Jeremy Clarkson’s opening monologue for “Forza Motorsport 4” explains that the car guy is an endangered species. Chased out of his natural habitat, cut down by laws and regulations, and ostracized from society at large due to his love of speed and adrenaline, he remarks that the only place left, the final frontier for this endangered species, is in the virtual world with “Forza 4.” The question then becomes if the virtual world can recreate the enjoyment of the physical one.
If you are judging by visuals alone, “Forza 4” comes close. Crisp, razor sharp resolution and detailing highlight the unique aspects of every car in the game. This differs from “Gran Turismo 5” since only a few “premier” cars got the high resolution treatment in that game. Also, there is the “Auto vista” feature. Here, you can take a painstaking look inside and outside of a variety of cars, taking in the minute details rendered in jaw-dropping detail.
Having a pretty face is one thing, but offering entertaining gameplay is a different matter entirely. Here, the “Forza” experience really starts to pull away from “GT5.” First off, you don’t need to be a car guy to enjoy the game. Game settings are adjustable from beginner to simulation levels so you can be comfortable in whichever level you fall under. Second, “Forza” doesn’t beat you over the head with technical bureaucracy. There are no license tests, long loading times, or a never-ending bog of petty races to get through before you get to the good stuff. Just hop in and drive.
Plus, you can drive whatever you want, wherever you want. Ferraris, Lamborghinis, muscle cars… nearly everything under the sun is available to you. You also don’t even need to race. You can take photos, create paint schemes, and participate in a multitude of other activities. Just like in the real world, you don’t necessarily need to be a speed freak to enjoy the hobby, but it does help.
When you do start driving, “Forza’s” fantastic physics engine really starts to shine through. Developer Turn 10 took simulating the cars so seriously, in fact, that they contacted Pirelli to be able use their tire simulation software for the game. This is the same equipment F1 teams use to develop their tires, so of course it is insanely accurate.
Not only do you get the same excellent driving characteristics as in previous games, with accurate body movements, suspension, etc., but you also get the added variable of more realistic traction dynamics. It’s amazing how such a small change can bring the experience way up. Before, you either had traction or you didn’t — it was a very arcade feeling. Now, you get the wiggle room, the “oh shit” moments between traction and none you have in a real car. This means that the cars feel alive; they wiggle, slide, and break loose with minute adjustments of throttle. It makes the game even that much more engaging.
And when you do get it wrong, you are shown “Forza’s” improved damaging modeling up close and personal. Throughout the race, your car will collect scraps, scratches and dents if you drive into other cars and things. Hit a wall hard and you’re rewarded with simulation damage to both the car and its internals. Luckily, “Forza” has a rewind feature that you can use during races in career mode to rewind the accident and try again. You definitely can’t do that in real life.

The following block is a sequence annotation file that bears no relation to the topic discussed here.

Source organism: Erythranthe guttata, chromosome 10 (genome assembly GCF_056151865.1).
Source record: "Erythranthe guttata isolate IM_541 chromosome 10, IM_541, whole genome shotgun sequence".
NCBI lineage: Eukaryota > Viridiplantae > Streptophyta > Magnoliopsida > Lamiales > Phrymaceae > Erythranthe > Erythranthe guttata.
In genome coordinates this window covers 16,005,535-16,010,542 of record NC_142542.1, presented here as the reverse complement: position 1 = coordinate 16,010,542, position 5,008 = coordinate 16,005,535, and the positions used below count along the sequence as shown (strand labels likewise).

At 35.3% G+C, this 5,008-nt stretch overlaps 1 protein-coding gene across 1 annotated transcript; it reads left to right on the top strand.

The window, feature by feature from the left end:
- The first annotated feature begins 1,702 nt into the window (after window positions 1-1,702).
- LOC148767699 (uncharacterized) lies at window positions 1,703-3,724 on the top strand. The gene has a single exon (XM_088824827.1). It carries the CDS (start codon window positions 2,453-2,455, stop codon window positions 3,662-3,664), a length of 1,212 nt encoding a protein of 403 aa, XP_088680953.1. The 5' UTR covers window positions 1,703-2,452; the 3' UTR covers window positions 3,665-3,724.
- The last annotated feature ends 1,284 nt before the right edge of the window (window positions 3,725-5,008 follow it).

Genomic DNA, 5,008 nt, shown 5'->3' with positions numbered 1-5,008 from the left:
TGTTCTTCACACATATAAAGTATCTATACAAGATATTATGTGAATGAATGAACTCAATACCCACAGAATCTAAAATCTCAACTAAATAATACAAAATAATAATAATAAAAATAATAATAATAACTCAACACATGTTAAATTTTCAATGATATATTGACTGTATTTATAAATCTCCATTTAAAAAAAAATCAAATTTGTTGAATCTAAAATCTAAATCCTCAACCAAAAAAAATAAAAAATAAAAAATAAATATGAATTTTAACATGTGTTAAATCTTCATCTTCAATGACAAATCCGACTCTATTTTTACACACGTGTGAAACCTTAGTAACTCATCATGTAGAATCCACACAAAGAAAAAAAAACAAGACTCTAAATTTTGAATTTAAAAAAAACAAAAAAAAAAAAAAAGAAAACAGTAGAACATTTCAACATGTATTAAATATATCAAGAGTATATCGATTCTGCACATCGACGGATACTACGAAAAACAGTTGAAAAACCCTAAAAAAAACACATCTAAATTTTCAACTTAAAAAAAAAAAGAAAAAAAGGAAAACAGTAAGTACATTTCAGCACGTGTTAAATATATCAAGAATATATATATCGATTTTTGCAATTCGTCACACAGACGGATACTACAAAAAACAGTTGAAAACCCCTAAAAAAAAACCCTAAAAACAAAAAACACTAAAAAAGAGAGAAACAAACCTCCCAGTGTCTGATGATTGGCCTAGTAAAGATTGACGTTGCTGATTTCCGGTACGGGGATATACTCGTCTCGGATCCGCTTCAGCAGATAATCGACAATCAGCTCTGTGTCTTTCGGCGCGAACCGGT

Surprisingly, the crash modeling also makes for a great stress reliever. Say, hypothetically, a white Range Rover on the freeway with an obnoxious vanity plate cut you off. Don’t take your rage out on the road — just fire up “Forza 4.” Use their depth of car choices, pick up a Range Rover, customize it a little to match your adversary (you can even choose your own license plate), and then go to whatever track with a long straight and no runoff and proceed to smash that car into oblivion. Instant stress relief.
Like real life cars, it is all about the social aspect of the hobby as well. Talking shop, smack, and specs to other car guys. With Xbox LIVE, you get the same advantages, except now you can talk to anyone worldwide. You can even start your own car club. Xbox LIVE isn’t only for racing either. You can also buy, sell or trade cars, paint schemes, car setups and pictures you take during the game. An added bonus is that the crowd seems much more subdued then the angry pre-pubescents you encounter on other games, such as “Call of Duty.”
But really, like any good car, it’s the intangibles in the game that make the difference. On the gameplay side, it’s the pace of the career mode, fast load times, and the ability to get enough cash to buy your dream cars quickly. On the racing side, it’s the breathtaking environments, the dearth of car choices, and the exhaust notes that will echo in your ears for days trying to bring the experience of being a car guy to those not yet initiated. This is what “Forza” hopes to achieve — to turn video game guys into car guys and vice versa. The car guy may be a dying archetype in Clarkson’s eyes, but there is strength in numbers. So after you’re done with “Forza,” how about turning some wrenches in real life?